Davison v. BD. OF CTY. COM'RS OF PARK CTY.

Annotate this Case

585 P.2d 315 (1978)

Martha DAVISON and Mark B. Curry, Jr., as taxpayers of Park County on relation of the Board of County Commissioners of Park County, and on relation of the People of the State of Colorado, and on relation of the People of Park County, and Individually and as representatives of other real property owners and taxpayers in Park County, State of Colorado, Plaintiffs-Appellants, v. BOARD OF COUNTY COMMISSIONERS OF PARK COUNTY, John R. Klein, County Assessor of Park County, Robert D. Gollan, Paul Imboden, James T. McDowell, Howard E. Baker, William H. Hoover, Valuation Associates, Inc., a corporation, John D. Such, John K. Garstka, Dennis Shanahan and Morris J. Stimson, Defendants-Appellees, and State of Colorado, Office of Division of Property Taxation, Third-Party Defendant-Appellee.

No. 77-423.

Colorado Court of Appeals, Div. III.

September 28, 1978.

*316 Thomas R. Lefly, Lakewood, Samuel L. McClaren, Denver, for plaintiffs-appellants.

Mack Witty, Salida, for defendants-appellees.

J. D. MacFarlane, Atty. Gen., David W. Robbins, Deputy Atty. Gen., Edward G. Donovan, Sol. Gen., Billy Shuman, Sp. Asst. Atty. Gen., General Legal Services Section, Denver, for third-party defendant-appellee.

RULAND, Judge.

Martha Davison and Mark B. Curry, Jr., individually and on behalf of a class of persons similarly situated (the taxpayers), appeal from a judgment of the district court dismissing their complaint against the Park County Board of Commissioners, the commissioners individually, the county assessor, Valuation Associates, Inc., and certain employees of Valuation. We affirm in part and reverse in part.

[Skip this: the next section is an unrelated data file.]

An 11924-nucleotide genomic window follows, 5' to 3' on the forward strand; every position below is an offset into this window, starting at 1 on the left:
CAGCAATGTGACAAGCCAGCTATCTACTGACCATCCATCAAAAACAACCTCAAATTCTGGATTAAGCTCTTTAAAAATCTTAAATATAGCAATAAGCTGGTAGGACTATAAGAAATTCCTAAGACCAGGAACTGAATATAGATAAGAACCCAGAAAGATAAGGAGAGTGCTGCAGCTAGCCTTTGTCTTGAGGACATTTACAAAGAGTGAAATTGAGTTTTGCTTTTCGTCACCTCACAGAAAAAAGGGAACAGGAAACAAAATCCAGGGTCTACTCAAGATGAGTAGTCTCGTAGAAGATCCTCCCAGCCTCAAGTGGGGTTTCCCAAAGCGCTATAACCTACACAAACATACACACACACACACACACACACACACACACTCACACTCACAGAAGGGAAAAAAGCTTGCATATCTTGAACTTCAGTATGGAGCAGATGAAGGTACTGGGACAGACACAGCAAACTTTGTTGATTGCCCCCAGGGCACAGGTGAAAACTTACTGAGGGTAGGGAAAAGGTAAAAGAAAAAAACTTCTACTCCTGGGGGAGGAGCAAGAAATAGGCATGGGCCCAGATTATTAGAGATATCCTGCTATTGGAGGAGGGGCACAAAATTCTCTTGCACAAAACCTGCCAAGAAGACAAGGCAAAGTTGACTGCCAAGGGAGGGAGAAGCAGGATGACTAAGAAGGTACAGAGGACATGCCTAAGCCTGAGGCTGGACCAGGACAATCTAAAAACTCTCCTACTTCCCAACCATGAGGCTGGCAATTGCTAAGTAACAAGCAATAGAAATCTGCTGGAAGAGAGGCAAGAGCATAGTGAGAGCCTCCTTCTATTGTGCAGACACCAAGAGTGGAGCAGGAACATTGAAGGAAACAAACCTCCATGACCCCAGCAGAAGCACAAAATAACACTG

The allegations of the complaint indicate that in 1973 the Board entered into various contracts with Valuation. According to the complaint, the contracts provided that Valuation would reappraise the property in Park County, without direction from or supervision by the Park County Assessor, John R. Klein. In 1975, pursuant to the reappraisal, notices of increased valuation were sent to Park County real property owners.

The taxpayers commenced this action seeking, inter alia, (1) a declaration that the contracts between the Board and Valuation were ultra vires and void; (2) a declaration that the notices of increased valuation based upon the subject reappraisals were void; (3) a declaration that the real property taxes, based upon those notices, were void; (4) an abatement or refund of the taxes; and (5) judgment on behalf of the County against the commissioners, Valuation, and Hartford Insurance Co. (as surety on bonds executed by the commissioners) for all sums allegedly misappropriated in the reappraisal program. The State of Colorado, Office of Division of Property Taxation, was joined as a third-party defendant because the commissioners asserted that the reappraisals were performed pursuant to directives from the State.

On motion of Hartford Insurance Co., the trial court granted a summary judgment in its favor on the taxpayers' claim that Hartford was liable for the alleged misappropriation of funds by the commissioners in contracting for the reappraisals by Valuation. During the hearing on Hartford's motion, and pursuant to oral motion, the trial court dismissed the remaining claims asserted in the complaint, and consequently the third-party complaint, ruling, inter alia, that the taxpayers had failed to exhaust their administrative remedies.

I. Procedural Issues

Relying upon C.R.C.P. 7(b)(1), the taxpayers contend that the trial court erred in considering the motion to dismiss because it was made orally during the hearing on Hartford's motion for summary judgment. However, a written motion to dismiss had been made some fourteen months earlier giving the taxpayers notice that their pleadings were contested, and the taxpayers have failed to demonstrate any prejudice from the court's decision to proceed with a hearing on the motion to dismiss at the same time it considered Hartford's motion. Thus, we find this contention to be without merit.

We have also considered, and find to be without merit, the contention of the State *317 that, as to it, the appeal should be dismissed because the Board failed to file a notice of appeal contesting dismissal of the Board's third-party complaint against the State. The third-party complaint was dismissed pursuant to the same order which dismissed the complaint, and for the same reason. The Board appears seeking to sustain the judgment dismissing both complaints. Thus, no notice of appeal was necessary.

II. Exhaustion of Administrative Remedies